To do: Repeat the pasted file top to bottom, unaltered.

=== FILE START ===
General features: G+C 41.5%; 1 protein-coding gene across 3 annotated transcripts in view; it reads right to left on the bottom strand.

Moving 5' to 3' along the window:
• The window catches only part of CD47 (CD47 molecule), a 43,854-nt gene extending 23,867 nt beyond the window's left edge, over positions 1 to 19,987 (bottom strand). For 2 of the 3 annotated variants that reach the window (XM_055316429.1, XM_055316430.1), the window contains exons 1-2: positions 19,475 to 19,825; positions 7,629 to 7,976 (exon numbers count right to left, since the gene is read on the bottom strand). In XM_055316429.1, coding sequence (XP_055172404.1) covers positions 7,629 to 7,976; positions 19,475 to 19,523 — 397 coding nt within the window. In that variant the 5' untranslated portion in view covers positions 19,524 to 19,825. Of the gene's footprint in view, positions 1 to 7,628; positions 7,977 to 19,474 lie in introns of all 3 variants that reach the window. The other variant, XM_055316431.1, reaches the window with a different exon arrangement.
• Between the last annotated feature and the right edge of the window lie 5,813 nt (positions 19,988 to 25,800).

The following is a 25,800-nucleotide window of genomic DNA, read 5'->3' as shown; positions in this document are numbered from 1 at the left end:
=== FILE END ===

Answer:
General features: G+C 41.5%; 1 protein-coding gene across 3 annotated transcripts in view; it reads right to left on the bottom strand.

Moving 5' to 3' along the window:
• The window catches only part of CD47 (CD47 molecule), a 43,854-nt gene extending 23,867 nt beyond the window's left edge, over positions 1 to 19,987 (bottom strand). For 2 of the 3 annotated variants that reach the window (XM_055316429.1, XM_055316430.1), the window contains exons 1-2: positions 19,475 to 19,825; positions 7,629 to 7,976 (exon numbers count right to left, since the gene is read on the bottom strand). In XM_055316429.1, coding sequence (XP_055172404.1) covers positions 7,629 to 7,976; positions 19,475 to 19,523 — 397 coding nt within the window. In that variant the 5' untranslated portion in view covers positions 19,524 to 19,825. Of the gene's footprint in view, positions 1 to 7,628; positions 7,977 to 19,474 lie in introns of all 3 variants that reach the window. The other variant, XM_055316431.1, reaches the window with a different exon arrangement.
• Between the last annotated feature and the right edge of the window lie 5,813 nt (positions 19,988 to 25,800).

The following is a 25,800-nucleotide window of genomic DNA, read 5'->3' as shown; positions in this document are numbered from 1 at the left end: